Why leaders need to stop suffering in silence

ONE MINUTE BRIEFING: MediaCom CEO Josh Krichefski says leaders have a responsibility as mental health role models.

by Adam Gale
Last Updated: 20 Jan 2020

It’s very easy to say you care about the mental health and wellbeing of your employees. Actions are louder than words, but they’re also messier. Mental health isn’t black and white, well or unwell.  Especially where it relates to stress and anxiety, there are unhealthy situations many of us regularly tolerate, at least until we’re no longer able to.

As leaders, the focus is usually on creating an environment where people feel they don’t have to tolerate stress and can articulate how they are feeling. Leaders usually do this by telling people it’s okay to talk about their problems and that they’ll listen. The difficulty is in persuading them you mean it.

"To take the stigma out of mental health, you need your leaders to talk about it openly, including talking about themselves and how they feel," says Josh Krichefski, CEO of MediaCom UK, a WPP-owned media agency with 1,500 staff across the country.

He points to the example of Lloyds CEO Antonio Horta-Osorio, who spent nine days at a specialist clinic in 2017 after stress-related insomnia brought him to the verge of a breakdown. "That’s just the best example of role modelling," says Krichefski, who says he tries to talk very openly about how he’s feeling with both his senior leadership team and the rest of the organisation.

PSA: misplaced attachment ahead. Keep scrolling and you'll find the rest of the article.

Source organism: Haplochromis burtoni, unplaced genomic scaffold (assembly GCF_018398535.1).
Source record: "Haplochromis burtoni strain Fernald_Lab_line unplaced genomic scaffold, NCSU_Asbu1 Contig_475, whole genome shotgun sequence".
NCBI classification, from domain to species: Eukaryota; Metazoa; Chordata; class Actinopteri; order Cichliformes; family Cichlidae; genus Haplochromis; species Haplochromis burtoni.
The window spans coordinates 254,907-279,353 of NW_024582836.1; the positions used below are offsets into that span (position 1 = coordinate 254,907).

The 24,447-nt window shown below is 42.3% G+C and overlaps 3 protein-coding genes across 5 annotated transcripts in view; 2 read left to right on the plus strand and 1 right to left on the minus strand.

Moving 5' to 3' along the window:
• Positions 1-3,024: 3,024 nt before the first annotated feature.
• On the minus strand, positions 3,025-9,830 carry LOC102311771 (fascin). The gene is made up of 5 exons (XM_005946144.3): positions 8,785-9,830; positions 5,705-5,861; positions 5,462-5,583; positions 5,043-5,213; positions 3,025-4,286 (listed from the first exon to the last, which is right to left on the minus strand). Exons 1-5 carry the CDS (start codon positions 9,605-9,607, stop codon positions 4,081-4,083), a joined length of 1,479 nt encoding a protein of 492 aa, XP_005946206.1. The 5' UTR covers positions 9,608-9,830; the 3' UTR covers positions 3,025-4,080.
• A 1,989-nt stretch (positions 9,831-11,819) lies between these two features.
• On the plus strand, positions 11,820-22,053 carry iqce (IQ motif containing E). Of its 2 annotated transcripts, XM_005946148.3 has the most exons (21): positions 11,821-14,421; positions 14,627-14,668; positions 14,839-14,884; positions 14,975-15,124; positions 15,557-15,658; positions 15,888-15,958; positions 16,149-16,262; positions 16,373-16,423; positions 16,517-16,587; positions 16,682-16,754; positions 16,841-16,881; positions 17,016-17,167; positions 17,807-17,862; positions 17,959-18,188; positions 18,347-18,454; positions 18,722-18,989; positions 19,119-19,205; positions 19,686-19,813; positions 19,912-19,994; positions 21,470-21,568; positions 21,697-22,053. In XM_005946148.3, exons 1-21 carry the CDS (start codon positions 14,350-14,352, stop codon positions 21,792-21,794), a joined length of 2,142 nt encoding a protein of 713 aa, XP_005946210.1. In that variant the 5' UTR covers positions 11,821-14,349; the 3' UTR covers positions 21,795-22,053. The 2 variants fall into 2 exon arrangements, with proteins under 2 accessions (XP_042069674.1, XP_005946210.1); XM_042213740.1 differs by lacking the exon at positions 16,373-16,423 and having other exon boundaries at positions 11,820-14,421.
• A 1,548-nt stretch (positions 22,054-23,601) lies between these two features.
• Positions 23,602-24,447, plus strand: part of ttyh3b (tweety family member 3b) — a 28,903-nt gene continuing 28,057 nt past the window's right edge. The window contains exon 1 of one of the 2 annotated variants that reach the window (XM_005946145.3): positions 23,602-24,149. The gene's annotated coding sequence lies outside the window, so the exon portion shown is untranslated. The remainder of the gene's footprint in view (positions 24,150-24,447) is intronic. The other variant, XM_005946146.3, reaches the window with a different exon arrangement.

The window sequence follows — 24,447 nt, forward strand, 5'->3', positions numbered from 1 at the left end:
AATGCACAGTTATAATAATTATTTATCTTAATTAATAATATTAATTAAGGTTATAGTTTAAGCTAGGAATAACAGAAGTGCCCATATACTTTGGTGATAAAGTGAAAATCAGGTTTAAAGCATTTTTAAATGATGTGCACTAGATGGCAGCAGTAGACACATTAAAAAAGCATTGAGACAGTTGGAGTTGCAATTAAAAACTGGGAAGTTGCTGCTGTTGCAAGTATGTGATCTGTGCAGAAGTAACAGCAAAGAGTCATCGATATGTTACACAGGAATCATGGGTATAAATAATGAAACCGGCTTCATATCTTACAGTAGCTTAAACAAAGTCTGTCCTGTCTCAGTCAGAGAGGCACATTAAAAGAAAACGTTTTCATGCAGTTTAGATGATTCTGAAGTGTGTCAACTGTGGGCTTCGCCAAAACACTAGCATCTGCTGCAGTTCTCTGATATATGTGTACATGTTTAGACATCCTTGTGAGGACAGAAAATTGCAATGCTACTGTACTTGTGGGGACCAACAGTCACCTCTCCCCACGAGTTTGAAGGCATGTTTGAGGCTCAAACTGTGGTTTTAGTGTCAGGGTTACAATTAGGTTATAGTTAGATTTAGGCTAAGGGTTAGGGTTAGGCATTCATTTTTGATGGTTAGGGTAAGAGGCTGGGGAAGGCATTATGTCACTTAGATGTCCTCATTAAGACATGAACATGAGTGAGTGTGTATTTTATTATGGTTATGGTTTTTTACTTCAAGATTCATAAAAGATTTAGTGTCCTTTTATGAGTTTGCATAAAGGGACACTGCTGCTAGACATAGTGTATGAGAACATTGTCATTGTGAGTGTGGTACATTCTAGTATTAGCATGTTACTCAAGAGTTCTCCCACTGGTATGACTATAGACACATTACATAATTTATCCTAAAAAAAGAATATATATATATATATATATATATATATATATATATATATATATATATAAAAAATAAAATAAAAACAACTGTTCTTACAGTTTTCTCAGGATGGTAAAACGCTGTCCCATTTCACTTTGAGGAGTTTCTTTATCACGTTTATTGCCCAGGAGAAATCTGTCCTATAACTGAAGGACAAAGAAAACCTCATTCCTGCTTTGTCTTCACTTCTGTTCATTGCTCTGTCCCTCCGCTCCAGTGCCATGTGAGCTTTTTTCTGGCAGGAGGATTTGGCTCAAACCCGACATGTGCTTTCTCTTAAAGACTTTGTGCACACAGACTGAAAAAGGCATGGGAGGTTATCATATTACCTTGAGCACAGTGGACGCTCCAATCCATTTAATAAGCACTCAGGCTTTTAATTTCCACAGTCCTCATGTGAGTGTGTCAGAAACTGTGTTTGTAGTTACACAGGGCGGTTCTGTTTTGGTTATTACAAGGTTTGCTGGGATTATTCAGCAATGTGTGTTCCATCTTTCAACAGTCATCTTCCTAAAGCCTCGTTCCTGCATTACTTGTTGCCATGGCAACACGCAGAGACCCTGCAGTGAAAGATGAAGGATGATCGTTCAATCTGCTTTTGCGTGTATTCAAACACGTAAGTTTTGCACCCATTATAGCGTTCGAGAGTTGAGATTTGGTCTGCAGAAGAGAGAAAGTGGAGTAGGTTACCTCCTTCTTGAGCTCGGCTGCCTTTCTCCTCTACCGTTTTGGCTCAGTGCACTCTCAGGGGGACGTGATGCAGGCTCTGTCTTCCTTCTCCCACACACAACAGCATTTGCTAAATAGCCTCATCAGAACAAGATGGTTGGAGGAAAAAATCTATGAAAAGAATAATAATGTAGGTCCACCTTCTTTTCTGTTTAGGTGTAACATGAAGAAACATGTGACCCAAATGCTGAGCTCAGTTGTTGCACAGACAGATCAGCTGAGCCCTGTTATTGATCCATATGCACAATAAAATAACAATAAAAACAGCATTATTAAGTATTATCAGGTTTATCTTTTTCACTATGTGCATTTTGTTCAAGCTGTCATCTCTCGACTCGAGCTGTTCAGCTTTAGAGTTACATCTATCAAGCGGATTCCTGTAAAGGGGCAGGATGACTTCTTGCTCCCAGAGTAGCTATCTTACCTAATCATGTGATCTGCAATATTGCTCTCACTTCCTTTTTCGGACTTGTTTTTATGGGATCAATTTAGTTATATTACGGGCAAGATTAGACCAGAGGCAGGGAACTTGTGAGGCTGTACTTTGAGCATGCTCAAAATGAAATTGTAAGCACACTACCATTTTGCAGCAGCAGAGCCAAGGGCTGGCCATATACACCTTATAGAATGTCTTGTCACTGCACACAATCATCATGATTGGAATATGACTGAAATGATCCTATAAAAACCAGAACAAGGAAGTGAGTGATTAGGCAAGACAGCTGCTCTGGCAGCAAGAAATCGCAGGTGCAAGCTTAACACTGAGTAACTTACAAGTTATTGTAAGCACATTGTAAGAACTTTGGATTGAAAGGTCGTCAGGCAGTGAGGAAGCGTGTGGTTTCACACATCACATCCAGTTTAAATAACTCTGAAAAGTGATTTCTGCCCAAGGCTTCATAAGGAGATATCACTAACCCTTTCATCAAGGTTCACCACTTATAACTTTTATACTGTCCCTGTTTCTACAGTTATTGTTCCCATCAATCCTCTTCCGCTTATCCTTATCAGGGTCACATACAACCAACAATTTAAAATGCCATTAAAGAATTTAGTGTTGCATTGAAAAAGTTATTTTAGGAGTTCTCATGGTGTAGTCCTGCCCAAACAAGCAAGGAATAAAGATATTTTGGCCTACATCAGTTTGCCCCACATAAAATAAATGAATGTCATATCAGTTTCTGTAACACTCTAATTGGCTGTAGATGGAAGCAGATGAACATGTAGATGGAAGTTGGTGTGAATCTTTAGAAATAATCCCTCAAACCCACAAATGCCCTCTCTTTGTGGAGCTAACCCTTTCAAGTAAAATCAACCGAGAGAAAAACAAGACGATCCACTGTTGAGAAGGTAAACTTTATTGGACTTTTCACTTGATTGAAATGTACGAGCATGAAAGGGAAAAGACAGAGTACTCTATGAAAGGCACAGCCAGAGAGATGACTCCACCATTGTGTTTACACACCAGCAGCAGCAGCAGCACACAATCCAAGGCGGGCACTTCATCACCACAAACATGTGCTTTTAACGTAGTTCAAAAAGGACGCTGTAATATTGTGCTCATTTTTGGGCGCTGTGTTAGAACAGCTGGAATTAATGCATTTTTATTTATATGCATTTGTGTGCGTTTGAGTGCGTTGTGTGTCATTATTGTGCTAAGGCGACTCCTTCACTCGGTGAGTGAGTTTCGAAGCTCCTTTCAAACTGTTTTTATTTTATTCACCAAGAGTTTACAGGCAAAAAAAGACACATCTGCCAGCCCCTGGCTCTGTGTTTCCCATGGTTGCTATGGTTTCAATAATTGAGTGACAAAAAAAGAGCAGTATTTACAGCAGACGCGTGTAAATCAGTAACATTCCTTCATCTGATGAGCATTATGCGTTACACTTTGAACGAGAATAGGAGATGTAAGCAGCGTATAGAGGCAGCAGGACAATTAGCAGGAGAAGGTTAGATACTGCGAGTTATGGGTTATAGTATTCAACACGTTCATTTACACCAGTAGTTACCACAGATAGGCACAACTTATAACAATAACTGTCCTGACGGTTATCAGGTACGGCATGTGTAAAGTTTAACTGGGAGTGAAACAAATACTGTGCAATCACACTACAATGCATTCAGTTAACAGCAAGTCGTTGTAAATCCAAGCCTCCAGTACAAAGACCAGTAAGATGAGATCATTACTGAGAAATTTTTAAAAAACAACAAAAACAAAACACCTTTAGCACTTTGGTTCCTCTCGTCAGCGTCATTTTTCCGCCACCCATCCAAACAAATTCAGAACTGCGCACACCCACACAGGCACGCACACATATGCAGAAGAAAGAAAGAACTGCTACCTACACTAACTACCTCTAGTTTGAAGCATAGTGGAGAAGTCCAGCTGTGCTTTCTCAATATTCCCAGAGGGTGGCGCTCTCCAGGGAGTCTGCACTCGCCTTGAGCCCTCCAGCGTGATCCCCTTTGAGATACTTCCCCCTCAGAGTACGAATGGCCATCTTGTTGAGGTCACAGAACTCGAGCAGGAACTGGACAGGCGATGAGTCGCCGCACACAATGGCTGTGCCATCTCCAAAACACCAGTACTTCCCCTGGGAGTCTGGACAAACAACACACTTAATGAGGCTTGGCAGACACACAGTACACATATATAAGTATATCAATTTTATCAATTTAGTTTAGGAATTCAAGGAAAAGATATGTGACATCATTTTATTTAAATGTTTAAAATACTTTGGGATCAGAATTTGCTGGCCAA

"It’s the only way we can create a culture that isn’t toxic and doesn’t make people feel they have to behave a certain way to get ahead or prove their leadership credentials, as I have at times in my career without even realising it."

Krichefski has also imposed an email ban on weekends and after 7pm, in an attempt to stave off the always-on culture. 

"It came after I introduced our flexible working programme, aimed at giving people hours that best suit what they want to do in their life outside of work that make them happy. But it’s important to recognise, if you’re someone who leaves the office early to do school pickups and then does emails at 7pm, that it’s not fair to expect your other colleagues to do their emails at 7pm as well."

While he says the intent has gone down well, Krichefski does acknowledge not everyone has taken to the rule with the same enthusiasm. It’s a challenge, but he says he doesn’t want to enforce it too rigorously, because that might disempower people. "It’s a challenge we’re working on, but overall we’re pretty good at it."

For more information

A happy leader is a productive leader, argues this piece. Here are some pointers for managing mental health at work, or if you’re interested in empowerment there’s this case study from furniture manufacturer Steelcase.

Image credit: Kat Jayne/Pexels


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